JERUSALEM – Hapoel Jerusalem basketball fans know that when the owner of their team tweets a smiley face, the signing of a new player is about to be announced.
The day before Amar’e Stoudemire made the surprise announcement that he would be leaving the National Basketball Association to play for Hapoel Jerusalem, Ori Allon tweeted a video of an active volcano that appears to be smiling. Rap music plays in the background: “Nothing can stop me. I’m all the way up.”
The signing of Stoudemire, a six-time NBA All-Star and the biggest name to ever play for the Israeli Basketball Premier League, instantly makes Hapoel Jerusalem the team to beat. If Stoudemire fulfills his promise, it could also mean that Jerusalem, rather than Tel Aviv and its powerhouse Maccabi Tel Aviv team, will soon be the face of Israeli basketball worldwide.
“Amar’e Stoudemire can be the guy who overturns the pecking order of Israeli basketball,” Eran Soroka, an NBA analyst for Sport5 television channel and chief editor at the Nana10 news website, told JTA. “The increased competitiveness and exposure will make Hapoel Jerusalem, not Maccabi Tel Aviv, Israel’s team for the first time in decades. Stoudemire just has to perform.”
Stoudemire, who claims “Hebrew roots,” has a Star of David tattoo and has visited Israel numerous times, told reporters at his basketball camp for Jewish and Arab kids in Jerusalem on Monday that he had turned down offers from at least three NBA teams. He said he felt his best chance to win his first championship was in Israel and called Jerusalem his “favorite city in the world.” Stoudemire and his wife, Alexis, are shopping for a home and looking at schools for their four children.
“To be able to continue to play the game of basketball in Jerusalem is an opportunity that can only happen once in someone’s lifetime and, for me and my family, we want to take advantage of this opportunity while I still have good health,” he said. “The most important thing for me right now is to try and create a winning atmosphere around Hapoel Jerusalem.”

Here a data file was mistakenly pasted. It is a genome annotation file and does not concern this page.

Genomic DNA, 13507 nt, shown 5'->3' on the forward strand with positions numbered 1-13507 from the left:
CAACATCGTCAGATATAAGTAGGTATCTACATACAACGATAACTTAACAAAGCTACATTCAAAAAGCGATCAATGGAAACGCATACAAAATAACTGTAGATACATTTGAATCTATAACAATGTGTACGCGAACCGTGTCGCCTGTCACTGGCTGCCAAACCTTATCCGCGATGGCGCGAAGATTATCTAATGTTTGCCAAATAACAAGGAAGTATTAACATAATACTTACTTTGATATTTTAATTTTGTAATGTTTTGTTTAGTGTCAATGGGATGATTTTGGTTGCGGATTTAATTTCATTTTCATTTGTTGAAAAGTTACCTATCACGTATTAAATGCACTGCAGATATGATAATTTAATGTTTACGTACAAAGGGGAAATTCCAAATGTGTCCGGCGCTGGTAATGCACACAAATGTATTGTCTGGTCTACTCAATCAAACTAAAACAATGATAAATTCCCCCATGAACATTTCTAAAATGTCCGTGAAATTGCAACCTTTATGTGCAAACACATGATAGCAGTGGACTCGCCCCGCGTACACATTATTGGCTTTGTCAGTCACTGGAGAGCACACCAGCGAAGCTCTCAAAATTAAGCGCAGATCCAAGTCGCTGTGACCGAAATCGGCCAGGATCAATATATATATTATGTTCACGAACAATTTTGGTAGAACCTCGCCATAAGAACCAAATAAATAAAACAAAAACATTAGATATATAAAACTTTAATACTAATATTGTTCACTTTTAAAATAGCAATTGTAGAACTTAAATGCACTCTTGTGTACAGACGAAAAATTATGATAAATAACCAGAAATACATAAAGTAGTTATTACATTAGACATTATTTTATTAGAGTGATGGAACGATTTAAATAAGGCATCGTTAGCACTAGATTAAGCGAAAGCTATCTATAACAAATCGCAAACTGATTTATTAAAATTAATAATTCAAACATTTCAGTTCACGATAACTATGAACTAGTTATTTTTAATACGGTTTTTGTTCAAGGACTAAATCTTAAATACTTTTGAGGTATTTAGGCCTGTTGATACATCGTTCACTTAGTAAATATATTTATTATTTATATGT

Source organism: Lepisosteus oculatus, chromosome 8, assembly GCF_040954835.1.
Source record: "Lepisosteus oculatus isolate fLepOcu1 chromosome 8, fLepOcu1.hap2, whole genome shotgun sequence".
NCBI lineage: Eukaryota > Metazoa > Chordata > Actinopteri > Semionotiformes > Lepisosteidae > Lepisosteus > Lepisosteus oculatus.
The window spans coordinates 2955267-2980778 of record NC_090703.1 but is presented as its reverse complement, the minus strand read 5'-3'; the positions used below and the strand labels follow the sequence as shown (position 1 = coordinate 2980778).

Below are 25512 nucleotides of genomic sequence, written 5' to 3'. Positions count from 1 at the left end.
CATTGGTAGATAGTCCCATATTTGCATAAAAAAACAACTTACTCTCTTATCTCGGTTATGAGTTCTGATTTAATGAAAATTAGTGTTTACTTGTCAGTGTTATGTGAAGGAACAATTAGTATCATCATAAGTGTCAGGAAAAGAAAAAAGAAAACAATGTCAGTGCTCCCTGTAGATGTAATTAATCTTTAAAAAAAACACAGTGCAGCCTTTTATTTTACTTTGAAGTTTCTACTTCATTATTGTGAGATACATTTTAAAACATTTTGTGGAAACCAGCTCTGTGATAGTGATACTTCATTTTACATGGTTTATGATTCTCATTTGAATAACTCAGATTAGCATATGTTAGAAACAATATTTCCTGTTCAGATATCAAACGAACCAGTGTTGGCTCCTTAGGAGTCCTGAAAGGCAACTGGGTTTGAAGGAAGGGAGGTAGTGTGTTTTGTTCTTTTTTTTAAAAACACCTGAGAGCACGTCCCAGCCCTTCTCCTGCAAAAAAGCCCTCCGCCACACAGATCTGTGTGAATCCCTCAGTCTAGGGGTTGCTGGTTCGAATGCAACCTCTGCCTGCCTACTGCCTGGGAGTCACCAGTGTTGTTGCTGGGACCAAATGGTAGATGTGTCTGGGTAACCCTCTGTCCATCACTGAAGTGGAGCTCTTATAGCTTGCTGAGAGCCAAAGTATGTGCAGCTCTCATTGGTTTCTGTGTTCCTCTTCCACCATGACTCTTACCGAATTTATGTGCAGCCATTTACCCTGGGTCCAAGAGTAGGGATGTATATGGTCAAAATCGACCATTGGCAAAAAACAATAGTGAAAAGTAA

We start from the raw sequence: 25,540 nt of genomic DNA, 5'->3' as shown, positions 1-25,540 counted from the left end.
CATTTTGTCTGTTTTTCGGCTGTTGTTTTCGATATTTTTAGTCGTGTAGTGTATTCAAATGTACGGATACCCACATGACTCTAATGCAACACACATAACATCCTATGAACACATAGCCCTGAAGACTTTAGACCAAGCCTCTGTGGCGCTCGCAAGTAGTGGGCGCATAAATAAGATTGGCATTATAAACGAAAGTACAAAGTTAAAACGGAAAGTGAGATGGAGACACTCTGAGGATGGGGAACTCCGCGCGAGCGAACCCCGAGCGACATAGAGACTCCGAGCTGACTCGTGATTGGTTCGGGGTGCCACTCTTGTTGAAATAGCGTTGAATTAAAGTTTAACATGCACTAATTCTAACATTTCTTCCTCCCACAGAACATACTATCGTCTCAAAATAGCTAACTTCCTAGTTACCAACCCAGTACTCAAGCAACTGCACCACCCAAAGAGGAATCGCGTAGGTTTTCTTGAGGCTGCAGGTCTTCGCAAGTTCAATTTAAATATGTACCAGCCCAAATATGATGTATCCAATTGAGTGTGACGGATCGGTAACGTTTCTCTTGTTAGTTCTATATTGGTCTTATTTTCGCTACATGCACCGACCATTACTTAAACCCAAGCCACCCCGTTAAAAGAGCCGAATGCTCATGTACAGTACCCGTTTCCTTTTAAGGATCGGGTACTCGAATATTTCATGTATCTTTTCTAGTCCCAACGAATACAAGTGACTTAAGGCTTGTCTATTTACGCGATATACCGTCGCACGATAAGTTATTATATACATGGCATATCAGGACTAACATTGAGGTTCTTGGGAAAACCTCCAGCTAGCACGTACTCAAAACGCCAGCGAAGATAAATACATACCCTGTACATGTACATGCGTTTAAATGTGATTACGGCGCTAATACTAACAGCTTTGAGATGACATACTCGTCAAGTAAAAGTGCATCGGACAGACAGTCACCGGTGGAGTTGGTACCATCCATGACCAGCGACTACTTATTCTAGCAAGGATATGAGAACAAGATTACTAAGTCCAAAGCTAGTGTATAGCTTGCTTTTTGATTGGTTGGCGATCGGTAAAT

In 14 seasons in the NBA, during which he battled injuries, Stoudemire averaged 18.9 points and 7.8 rebounds per game. He was drafted in the first round by the Phoenix Suns and later played for the New York Knicks for several years before finishing his NBA career with the Dallas Mavericks and the Miami Heat. At 33 years old, the 6-foot-10 forward is thought to have some basketball left in him.
The signing of Stoudemire will bring increased attention to the team and the league, but it won’t have a “dramatic” financial impact, according to a source in the Hapoel organization who requested anonymity to discuss internal matters. The key will be success on the court, he said.
“When we travel abroad, I assume the local media is going to be much more interested than it used to be,” the source said. “At the end of the day, if we win basketball games and we win titles and were able to create on-the-court success behind Stoudemire, then the signing will have been a good move.”
Though the source said Hapoel Jerusalem is not trying to “dethrone” Maccabi Tel Aviv, he acknowledged the team wants what its competitor has.
Maccabi Tel Aviv has been the undisputed king of Israeli basketball for decades. Between 1970 and 2008, it won all but one Israeli Basketball Premier League championship, and has won four of eight since. Maccabi Tel Aviv is the only Israeli team nowadays that plays in the EuroLeague, Europe’s top basketball division — which it has won six times, including three times between 2001 and 2005. David Blatt guided Maccabi to an improbable league title in 2014 before becoming the first coach to leap from the EuroLeague to an NBA head coaching position, with the Cleveland Cavaliers, later in the year.